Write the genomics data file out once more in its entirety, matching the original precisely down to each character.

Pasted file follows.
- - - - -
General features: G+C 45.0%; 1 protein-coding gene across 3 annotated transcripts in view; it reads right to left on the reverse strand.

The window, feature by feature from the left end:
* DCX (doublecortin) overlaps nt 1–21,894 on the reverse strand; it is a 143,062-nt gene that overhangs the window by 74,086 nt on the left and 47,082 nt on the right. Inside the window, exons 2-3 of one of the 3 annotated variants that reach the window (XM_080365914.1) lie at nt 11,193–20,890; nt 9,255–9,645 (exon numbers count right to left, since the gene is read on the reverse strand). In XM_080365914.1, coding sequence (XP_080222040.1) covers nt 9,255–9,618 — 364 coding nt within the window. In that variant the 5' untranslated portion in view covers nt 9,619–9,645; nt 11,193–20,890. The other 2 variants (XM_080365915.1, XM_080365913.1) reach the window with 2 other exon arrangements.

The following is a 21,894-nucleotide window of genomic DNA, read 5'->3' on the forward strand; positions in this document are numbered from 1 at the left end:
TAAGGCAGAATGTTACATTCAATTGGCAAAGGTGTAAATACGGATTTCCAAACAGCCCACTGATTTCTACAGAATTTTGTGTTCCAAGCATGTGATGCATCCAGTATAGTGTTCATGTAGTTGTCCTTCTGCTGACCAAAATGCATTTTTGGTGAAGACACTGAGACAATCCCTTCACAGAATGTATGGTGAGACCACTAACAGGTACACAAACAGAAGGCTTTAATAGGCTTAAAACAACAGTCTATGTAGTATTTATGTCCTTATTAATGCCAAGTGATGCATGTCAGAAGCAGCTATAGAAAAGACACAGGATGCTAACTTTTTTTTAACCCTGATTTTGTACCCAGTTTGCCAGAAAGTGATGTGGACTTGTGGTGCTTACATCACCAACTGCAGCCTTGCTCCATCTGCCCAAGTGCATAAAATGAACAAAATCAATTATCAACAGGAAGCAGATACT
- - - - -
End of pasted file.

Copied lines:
General features: G+C 45.0%; 1 protein-coding gene across 3 annotated transcripts in view; it reads right to left on the reverse strand.

The window, feature by feature from the left end:
* DCX (doublecortin) overlaps nt 1–21,894 on the reverse strand; it is a 143,062-nt gene that overhangs the window by 74,086 nt on the left and 47,082 nt on the right. Inside the window, exons 2-3 of one of the 3 annotated variants that reach the window (XM_080365914.1) lie at nt 11,193–20,890; nt 9,255–9,645 (exon numbers count right to left, since the gene is read on the reverse strand). In XM_080365914.1, coding sequence (XP_080222040.1) covers nt 9,255–9,618 — 364 coding nt within the window. In that variant the 5' untranslated portion in view covers nt 9,619–9,645; nt 11,193–20,890. The other 2 variants (XM_080365915.1, XM_080365913.1) reach the window with 2 other exon arrangements.

The following is a 21,894-nucleotide window of genomic DNA, read 5'->3' on the forward strand; positions in this document are numbered from 1 at the left end:
TAAGGCAGAATGTTACATTCAATTGGCAAAGGTGTAAATACGGATTTCCAAACAGCCCACTGATTTCTACAGAATTTTGTGTTCCAAGCATGTGATGCATCCAGTATAGTGTTCATGTAGTTGTCCTTCTGCTGACCAAAATGCATTTTTGGTGAAGACACTGAGACAATCCCTTCACAGAATGTATGGTGAGACCACTAACAGGTACACAAACAGAAGGCTTTAATAGGCTTAAAACAACAGTCTATGTAGTATTTATGTCCTTATTAATGCCAAGTGATGCATGTCAGAAGCAGCTATAGAAAAGACACAGGATGCTAACTTTTTTTTAACCCTGATTTTGTACCCAGTTTGCCAGAAAGTGATGTGGACTTGTGGTGCTTACATCACCAACTGCAGCCTTGCTCCATCTGCCCAAGTGCATAAAATGAACAAAATCAATTATCAACAGGAAGCAGATACT